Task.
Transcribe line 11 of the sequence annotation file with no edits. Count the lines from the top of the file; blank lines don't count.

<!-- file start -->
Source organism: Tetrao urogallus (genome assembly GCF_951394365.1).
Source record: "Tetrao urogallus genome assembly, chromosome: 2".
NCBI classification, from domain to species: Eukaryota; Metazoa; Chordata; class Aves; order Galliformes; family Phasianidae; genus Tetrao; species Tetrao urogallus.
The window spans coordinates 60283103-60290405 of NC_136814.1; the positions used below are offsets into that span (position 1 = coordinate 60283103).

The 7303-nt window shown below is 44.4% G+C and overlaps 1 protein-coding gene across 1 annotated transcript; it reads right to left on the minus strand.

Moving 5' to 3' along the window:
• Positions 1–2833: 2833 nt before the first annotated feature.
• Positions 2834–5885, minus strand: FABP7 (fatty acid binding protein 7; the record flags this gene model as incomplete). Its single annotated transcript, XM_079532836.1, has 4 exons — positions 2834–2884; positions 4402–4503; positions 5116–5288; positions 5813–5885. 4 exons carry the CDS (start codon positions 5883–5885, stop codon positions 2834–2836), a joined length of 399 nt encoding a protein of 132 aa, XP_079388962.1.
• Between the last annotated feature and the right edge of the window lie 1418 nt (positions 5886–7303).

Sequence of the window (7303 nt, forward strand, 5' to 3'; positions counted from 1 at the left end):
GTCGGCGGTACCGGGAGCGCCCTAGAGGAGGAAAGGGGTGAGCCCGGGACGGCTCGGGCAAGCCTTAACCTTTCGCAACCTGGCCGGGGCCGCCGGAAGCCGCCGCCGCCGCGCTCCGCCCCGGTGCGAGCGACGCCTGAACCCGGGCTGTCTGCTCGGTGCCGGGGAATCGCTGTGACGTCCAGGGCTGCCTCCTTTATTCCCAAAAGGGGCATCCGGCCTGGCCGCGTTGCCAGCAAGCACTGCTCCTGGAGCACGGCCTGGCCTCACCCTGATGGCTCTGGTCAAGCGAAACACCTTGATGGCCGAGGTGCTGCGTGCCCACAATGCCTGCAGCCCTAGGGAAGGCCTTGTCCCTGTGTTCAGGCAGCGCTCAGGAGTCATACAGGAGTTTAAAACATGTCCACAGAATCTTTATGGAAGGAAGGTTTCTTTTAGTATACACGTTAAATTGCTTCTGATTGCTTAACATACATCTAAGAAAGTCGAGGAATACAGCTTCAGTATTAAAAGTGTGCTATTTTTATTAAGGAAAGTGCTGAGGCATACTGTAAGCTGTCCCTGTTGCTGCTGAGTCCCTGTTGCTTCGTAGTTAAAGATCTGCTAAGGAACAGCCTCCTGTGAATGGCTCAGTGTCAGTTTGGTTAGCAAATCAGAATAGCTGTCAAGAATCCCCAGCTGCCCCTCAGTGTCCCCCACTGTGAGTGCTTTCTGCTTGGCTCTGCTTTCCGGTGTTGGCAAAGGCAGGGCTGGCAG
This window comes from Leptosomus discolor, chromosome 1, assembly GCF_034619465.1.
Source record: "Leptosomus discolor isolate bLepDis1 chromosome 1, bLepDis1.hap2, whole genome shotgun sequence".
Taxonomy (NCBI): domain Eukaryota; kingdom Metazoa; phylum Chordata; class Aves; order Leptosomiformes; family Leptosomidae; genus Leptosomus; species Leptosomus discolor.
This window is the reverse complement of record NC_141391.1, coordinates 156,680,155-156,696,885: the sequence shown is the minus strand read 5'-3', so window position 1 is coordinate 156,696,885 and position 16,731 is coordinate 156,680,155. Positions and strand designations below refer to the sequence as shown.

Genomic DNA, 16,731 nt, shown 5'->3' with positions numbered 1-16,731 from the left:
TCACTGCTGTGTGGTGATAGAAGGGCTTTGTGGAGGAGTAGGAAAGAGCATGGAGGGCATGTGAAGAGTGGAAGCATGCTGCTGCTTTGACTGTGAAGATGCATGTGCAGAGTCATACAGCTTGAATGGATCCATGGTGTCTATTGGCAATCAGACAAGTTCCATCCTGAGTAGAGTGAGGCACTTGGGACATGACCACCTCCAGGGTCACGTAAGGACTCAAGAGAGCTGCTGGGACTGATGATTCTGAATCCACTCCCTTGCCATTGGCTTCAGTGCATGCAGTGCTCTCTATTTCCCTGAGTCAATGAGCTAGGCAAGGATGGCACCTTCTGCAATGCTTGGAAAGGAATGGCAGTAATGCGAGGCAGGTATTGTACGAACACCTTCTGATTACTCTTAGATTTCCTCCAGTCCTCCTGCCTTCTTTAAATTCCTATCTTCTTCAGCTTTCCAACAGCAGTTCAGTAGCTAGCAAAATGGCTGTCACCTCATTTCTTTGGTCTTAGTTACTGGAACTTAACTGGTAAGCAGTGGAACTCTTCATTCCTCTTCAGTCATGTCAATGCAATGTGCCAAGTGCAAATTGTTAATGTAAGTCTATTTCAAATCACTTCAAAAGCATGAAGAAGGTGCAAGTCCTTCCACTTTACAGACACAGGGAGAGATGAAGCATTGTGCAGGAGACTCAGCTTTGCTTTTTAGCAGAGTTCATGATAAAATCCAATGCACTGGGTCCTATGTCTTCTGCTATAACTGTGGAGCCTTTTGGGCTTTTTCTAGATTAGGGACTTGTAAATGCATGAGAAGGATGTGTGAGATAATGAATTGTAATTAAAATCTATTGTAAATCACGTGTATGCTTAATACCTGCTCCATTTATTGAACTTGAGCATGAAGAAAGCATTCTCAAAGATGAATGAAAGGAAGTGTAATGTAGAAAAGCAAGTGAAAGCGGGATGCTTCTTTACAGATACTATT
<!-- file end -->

GTCGGCGGTACCGGGAGCGCCCTAGAGGAGGAAAGGGGTGAGCCCGGGACGGCTCGGGCAAGCCTTAACCTTTCGCAACCTGGCCGGGGCCGCCGGAAGCCGCCGCCGCCGCGCTCCGCCCCGGTGCGAGCGACGCCTGAACCCGGGCTGTCTGCTCGGTGCCGGGGAATCGCTGTGACGTCCAGGGCTGCCTCCTTTATTCCCAAAAGGGGCATCCGGCCTGGCCGCGTTGCCAGCAAGCACTGCTCCTGGAGCACGGCCTGGCCTCACCCTGATGGCTCTGGTCAAGCGAAACACCTTGATGGCCGAGGTGCTGCGTGCCCACAATGCCTGCAGCCCTAGGGAAGGCCTTGTCCCTGTGTTCAGGCAGCGCTCAGGAGTCATACAGGAGTTTAAAACATGTCCACAGAATCTTTATGGAAGGAAGGTTTCTTTTAGTATACACGTTAAATTGCTTCTGATTGCTTAACATACATCTAAGAAAGTCGAGGAATACAGCTTCAGTATTAAAAGTGTGCTATTTTTATTAAGGAAAGTGCTGAGGCATACTGTAAGCTGTCCCTGTTGCTGCTGAGTCCCTGTTGCTTCGTAGTTAAAGATCTGCTAAGGAACAGCCTCCTGTGAATGGCTCAGTGTCAGTTTGGTTAGCAAATCAGAATAGCTGTCAAGAATCCCCAGCTGCCCCTCAGTGTCCCCCACTGTGAGTGCTTTCTGCTTGGCTCTGCTTTCCGGTGTTGGCAAAGGCAGGGCTGGCAG